If you do not use database tool Base in LibreOffice, you don’t even need Java runtime. In the Tools->Options, go to Advanced in the left sidebar and then uncheck the Java runtime environment option. This will also speed up LibreOffice.
5. Password protect a document in LibreOffice
Password protecting a folder in Linux might be a tricky task but password protecting a document in LibreOffice is literally a child’s play.
All you have to do is to use the ‘save as’ option while saving the document.
And when you are doing that, just check the option of ‘save with password’.
It will ask you to enter a password and confirm it.
Now when you try to open this file, it will ask you to enter the password. This will be the same if you send this to someone who doesn’t use Linux or LibreOffice.
Please note that you must remember the password. If you forget the password, you should also forget about the document because you won’t be able to open it.
6. Create read-only documents in LibreOffice
If you don’t want others to edit the document, you can create the document in read-only format. You can password protect it so that anyone can read it but not edit it without the password.
You can also create a read-only document without a password. It will display the notification that the document is in read-mode, however, people could still edit it. This is a way to notify to take extreme care while editing the documents.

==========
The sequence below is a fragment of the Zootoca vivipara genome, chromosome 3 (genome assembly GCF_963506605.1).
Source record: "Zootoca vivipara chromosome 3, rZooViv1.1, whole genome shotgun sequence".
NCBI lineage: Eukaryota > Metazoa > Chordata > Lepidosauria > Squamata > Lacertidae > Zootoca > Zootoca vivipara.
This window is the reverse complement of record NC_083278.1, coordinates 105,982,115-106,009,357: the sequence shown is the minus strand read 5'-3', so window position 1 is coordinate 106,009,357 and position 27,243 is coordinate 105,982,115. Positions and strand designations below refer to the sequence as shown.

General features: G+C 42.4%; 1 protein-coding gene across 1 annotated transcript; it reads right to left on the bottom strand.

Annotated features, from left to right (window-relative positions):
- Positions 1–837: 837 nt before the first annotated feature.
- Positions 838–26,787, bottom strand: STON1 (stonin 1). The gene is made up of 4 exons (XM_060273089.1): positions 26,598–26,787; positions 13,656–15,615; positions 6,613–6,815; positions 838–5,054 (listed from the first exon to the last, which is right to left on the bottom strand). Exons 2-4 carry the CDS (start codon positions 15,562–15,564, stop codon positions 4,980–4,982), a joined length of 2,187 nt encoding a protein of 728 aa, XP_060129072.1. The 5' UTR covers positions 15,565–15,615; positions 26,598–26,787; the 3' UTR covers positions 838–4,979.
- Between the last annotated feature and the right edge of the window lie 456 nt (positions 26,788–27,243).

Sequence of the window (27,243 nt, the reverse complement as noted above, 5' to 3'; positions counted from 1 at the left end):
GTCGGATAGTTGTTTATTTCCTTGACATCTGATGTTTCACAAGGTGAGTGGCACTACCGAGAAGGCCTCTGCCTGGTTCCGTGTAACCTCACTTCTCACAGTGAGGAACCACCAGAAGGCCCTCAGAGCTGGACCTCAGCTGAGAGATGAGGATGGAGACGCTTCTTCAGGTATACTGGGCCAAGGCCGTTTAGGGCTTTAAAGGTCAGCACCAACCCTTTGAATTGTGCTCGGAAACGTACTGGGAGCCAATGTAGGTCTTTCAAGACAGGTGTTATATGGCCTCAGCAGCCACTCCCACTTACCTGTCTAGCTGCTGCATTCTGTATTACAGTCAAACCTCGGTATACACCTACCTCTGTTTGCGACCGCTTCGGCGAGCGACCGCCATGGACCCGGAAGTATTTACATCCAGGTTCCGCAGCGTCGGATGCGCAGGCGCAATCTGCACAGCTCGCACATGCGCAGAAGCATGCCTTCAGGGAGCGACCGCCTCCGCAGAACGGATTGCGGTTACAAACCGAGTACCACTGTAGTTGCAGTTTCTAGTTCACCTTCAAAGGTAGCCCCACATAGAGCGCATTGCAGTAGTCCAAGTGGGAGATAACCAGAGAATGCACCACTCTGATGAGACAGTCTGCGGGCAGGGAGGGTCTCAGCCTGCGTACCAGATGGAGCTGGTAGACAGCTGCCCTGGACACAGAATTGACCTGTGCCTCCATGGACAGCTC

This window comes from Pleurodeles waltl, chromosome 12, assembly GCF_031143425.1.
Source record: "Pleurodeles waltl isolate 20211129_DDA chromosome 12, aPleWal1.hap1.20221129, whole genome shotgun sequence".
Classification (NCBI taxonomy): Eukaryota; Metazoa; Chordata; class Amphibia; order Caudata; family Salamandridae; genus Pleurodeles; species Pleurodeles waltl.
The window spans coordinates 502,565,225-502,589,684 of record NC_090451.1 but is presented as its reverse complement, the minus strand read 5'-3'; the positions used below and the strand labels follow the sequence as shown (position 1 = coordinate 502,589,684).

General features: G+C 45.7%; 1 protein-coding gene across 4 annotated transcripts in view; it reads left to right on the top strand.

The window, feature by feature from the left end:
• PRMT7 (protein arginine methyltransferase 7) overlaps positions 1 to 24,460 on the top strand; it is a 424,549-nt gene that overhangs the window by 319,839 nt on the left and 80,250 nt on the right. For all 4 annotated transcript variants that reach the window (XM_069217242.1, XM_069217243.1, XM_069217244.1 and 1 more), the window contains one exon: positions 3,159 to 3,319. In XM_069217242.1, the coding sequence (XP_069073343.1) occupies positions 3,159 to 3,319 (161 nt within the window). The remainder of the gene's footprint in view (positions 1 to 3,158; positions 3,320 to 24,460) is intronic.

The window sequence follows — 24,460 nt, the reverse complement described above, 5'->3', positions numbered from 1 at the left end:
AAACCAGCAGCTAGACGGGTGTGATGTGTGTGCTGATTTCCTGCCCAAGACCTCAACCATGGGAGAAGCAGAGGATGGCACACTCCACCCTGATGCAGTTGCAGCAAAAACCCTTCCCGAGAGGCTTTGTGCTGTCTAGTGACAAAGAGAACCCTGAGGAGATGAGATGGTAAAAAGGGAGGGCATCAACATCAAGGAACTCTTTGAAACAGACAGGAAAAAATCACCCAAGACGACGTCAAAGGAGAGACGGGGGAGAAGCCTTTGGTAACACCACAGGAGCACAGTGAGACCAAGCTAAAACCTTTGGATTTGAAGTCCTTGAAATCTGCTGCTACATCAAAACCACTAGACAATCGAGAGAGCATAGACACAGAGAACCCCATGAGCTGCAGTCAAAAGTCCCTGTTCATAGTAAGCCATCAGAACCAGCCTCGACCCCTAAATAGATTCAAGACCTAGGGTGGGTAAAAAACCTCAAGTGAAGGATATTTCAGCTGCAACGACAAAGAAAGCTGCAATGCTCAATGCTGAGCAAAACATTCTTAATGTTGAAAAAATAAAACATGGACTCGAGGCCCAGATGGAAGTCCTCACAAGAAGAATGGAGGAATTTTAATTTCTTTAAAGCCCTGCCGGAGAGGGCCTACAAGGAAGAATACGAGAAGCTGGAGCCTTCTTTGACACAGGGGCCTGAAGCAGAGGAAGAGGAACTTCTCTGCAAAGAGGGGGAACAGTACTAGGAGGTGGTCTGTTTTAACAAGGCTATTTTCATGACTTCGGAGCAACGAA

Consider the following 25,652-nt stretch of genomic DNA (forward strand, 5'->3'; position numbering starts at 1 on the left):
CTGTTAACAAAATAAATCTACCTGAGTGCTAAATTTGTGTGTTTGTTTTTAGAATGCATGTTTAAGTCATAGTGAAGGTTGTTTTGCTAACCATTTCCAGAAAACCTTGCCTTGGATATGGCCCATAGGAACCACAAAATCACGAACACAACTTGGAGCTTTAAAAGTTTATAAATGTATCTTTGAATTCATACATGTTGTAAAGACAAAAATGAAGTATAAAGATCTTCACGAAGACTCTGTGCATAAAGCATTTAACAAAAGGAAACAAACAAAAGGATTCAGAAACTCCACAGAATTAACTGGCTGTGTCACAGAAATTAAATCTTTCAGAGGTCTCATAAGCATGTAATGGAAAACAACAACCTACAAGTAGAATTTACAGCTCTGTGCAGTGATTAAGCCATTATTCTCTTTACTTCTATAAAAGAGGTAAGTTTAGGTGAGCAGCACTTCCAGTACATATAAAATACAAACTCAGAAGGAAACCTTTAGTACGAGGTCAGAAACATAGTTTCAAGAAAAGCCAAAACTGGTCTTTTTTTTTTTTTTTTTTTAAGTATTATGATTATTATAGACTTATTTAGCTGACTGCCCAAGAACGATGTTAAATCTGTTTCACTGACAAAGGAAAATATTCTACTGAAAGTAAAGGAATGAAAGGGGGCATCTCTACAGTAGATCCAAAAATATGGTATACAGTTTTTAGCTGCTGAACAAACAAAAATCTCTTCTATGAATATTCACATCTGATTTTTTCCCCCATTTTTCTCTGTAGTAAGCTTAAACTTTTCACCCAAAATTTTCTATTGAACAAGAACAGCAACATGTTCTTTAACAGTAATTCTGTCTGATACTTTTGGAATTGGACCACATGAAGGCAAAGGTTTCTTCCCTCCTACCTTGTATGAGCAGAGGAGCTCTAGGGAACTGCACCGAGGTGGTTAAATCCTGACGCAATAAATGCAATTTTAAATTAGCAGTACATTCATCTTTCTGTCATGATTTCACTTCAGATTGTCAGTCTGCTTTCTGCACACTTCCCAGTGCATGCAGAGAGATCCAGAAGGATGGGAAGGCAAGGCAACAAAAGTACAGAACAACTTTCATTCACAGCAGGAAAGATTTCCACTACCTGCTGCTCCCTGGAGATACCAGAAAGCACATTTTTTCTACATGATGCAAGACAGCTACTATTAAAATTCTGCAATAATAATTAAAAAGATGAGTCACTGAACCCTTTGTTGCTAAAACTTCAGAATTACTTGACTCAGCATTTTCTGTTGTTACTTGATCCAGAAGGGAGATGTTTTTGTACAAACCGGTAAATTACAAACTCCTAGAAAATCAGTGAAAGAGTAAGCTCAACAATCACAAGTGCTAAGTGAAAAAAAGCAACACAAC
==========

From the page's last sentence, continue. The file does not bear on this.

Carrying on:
To create a read-only document, you’ll have to follow the exact same steps as you did with password protecting a file.
Choose ‘save as’ and then check ‘save with password’ option. In here, click on the Option to show more options.
The first password field (under File Encryption Password) is to lock the file from opening altogether (as we saw in the last point). The second password field (under File Sharing Password) is to lock the file from editing. Anyone who tries to click ‘Edit document’ option will have to enter the password.
You can choose to not set any passwords at this step. This way your document will show the “read-only” notification but clicking on “Edit document” will allow people to edit the document.
7. Make LibreOffice Writer remember your last cursor position
By default, LibreOffice Writer opens at the beginning of every document. It’s not a big deal unless you are working with long documents where it helps to know where you were editing the last time.
With a simple trick, you can make LibreOffice remember the last cursor position in a document.
Please note that this trick only works with Open Document formats such as ODF, ODT etc. It won’t work with Microsoft document formats such as DOC, DOCX etc.
Here are the steps to make LibreOffice remember last cursor position:
In the menu, go to Tools->Options.
From the left pane, select User Data. In here, add your first name and last name. It could be anything. You don’t have to match it with your account name.
Once done, save and exit. That’s it.
Now when you open a document in open document format, you’ll see that it opens at the last editing point instead of the beginning of the document.
But what difference does the user data make here? Well, it’s a way for LibreOffice to know that the document is being opened by the same user who was editing it last time. This helps in the scenario where there are multiple user accounts on the same computer.
Your favorite LibreOffice trick?
I know this is not an extensive list of LibreOffice tips. So why don’t you share a quick tip that you frequently use in LibreOffice and help me expand this list? The comment section is all yours.